The U.S. Senate passed Congress’ first compromised budget resolution in six years Tuesday along a party-line vote of 51–48, with only Ted Cruz and Rand Paul breaking rank and voting against the bill, along with the entire Democratic caucus.
The non-binding legislation amounts to a budget outline which will guide congressional committees as they propose funding levels for government programs for the new fiscal year, starting Oct. 1. The resolution recommends cuts to domestic social, education and infrastructure programs by $5.3 trillion over 10 years.
The entire package also adds $38 billion to Pentagon funding for “war operations”, totaling a cost of $3.87 trillion
While the compromise outlines a plan to balance the budget for the first time in 15 years, the only mandatory instructions for budget committees are to include an repeal of Obamacare in the final language of the bill. All other recommendations are non-enforceable.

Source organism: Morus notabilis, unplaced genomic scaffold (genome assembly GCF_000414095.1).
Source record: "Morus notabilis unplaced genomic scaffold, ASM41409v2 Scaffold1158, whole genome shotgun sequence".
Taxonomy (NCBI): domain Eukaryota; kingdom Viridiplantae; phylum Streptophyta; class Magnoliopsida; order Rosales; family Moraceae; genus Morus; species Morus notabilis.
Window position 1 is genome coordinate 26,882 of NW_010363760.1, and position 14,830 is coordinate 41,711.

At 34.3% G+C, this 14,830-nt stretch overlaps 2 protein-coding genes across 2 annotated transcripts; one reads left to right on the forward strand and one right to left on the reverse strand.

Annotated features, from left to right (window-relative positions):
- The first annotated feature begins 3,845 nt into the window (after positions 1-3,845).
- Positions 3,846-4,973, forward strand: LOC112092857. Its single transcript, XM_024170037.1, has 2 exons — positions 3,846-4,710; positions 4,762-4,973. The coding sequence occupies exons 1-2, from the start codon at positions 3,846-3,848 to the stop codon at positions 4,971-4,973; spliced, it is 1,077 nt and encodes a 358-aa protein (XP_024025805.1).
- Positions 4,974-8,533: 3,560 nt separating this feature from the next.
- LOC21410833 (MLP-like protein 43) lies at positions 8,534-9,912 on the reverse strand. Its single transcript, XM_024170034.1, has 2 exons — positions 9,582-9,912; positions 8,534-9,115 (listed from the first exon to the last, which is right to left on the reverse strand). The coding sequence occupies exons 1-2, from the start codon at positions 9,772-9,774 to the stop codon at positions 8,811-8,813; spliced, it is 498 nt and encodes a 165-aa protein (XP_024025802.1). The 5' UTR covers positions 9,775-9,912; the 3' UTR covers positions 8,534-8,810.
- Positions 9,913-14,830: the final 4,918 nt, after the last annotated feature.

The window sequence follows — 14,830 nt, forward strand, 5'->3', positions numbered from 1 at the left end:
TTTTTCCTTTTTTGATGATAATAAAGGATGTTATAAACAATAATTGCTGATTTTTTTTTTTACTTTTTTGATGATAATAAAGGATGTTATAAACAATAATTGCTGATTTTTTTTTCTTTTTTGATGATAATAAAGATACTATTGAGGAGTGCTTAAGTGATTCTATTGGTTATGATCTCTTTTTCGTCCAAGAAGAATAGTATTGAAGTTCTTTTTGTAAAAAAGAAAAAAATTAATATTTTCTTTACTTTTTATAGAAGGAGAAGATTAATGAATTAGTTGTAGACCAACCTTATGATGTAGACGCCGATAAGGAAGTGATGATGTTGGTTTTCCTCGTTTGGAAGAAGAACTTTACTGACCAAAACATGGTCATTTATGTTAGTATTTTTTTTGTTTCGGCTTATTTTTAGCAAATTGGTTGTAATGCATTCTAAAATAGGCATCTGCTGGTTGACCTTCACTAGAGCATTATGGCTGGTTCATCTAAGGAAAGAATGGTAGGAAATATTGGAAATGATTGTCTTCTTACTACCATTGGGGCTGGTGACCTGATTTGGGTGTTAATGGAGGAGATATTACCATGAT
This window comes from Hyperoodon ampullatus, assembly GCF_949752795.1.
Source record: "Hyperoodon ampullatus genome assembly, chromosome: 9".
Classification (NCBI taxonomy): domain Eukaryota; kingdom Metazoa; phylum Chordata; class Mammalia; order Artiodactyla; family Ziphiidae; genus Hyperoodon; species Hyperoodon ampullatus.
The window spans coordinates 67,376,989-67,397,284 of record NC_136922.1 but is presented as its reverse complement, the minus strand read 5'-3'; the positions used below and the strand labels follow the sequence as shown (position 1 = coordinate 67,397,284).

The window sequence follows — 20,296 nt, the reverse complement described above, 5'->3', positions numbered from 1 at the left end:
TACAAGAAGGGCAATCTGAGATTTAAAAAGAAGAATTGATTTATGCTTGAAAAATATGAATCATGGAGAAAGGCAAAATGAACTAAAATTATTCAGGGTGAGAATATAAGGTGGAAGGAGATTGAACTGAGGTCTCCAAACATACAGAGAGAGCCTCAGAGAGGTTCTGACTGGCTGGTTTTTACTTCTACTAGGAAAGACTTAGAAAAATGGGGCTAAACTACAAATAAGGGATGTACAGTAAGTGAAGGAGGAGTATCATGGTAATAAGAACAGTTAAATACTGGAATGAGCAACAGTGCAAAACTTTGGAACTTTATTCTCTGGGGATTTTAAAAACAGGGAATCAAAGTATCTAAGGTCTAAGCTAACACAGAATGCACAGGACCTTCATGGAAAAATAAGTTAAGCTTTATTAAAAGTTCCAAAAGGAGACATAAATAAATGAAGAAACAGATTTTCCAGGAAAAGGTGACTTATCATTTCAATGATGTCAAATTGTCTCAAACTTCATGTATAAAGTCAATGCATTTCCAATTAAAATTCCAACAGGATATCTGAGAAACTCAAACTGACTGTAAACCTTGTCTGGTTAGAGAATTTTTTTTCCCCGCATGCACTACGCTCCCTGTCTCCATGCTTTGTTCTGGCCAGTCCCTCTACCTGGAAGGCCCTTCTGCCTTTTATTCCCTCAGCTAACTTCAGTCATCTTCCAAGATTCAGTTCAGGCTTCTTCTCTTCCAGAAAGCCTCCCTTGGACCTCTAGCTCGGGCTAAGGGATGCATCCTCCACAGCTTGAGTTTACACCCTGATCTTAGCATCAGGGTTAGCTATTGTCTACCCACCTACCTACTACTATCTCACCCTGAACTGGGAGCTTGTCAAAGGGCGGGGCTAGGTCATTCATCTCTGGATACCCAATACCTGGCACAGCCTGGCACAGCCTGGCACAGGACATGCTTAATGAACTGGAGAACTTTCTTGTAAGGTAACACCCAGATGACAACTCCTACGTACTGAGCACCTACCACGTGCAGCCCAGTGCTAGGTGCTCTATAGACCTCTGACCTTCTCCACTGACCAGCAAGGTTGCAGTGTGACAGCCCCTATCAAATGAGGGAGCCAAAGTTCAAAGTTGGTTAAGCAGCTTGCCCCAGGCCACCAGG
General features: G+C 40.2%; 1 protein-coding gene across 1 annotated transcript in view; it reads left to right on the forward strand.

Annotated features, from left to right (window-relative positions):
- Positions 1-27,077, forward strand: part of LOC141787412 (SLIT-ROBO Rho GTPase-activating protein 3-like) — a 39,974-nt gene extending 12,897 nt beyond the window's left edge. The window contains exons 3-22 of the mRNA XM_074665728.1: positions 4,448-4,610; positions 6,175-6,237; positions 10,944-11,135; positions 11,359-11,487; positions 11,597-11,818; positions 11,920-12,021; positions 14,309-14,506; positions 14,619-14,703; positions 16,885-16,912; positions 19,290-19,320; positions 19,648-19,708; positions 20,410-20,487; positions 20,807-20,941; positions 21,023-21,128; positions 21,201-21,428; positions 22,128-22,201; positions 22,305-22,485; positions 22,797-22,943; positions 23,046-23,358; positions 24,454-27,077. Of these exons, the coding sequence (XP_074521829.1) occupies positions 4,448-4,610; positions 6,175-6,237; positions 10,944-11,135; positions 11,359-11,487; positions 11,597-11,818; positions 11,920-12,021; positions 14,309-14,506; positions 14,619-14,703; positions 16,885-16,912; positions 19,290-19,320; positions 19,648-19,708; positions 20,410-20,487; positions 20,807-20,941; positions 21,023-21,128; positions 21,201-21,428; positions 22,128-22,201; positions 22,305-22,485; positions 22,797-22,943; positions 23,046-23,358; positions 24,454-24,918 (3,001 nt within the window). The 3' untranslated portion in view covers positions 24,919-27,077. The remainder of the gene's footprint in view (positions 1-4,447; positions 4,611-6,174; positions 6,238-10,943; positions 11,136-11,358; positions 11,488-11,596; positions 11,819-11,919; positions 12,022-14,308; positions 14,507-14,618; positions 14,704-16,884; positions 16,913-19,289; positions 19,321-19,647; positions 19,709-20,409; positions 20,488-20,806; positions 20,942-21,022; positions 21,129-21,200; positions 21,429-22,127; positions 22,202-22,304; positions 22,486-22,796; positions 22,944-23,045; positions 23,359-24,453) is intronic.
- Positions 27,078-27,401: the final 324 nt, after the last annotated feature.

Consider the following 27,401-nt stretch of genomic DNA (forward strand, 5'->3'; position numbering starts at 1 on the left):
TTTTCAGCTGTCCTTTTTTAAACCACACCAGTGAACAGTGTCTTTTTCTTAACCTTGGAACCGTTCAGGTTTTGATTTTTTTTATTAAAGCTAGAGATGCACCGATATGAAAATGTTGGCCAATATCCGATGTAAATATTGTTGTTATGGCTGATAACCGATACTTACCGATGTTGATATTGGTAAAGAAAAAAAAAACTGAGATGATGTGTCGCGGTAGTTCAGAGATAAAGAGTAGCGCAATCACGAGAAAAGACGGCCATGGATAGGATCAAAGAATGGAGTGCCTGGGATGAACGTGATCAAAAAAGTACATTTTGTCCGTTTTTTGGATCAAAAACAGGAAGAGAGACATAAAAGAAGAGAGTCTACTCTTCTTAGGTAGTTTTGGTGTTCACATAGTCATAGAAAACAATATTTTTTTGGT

The president’s budget plan is only somewhat more ambitious than Congress’, calling for $4 trillion over the same 10-year period . Mr. Obama’s agenda includes $500 billion on infrastructure alone however, would increase taxes, and would not allow for defense spending over legally capped-levels unless funding for domestic programs are also increased.
When a final spending bill is proposed later in 2015, the Senate will be able to pass it with a simple 51-vote majority using special procedural methods. Such a partisan budget that repeals the Affordable Care Act will be vetoed by the president however, and fierce negotiations between Congress and the White House would follow well into the fall.
[Reuters] [Business Insider] [Photo courtesy AP/Evan Vucci]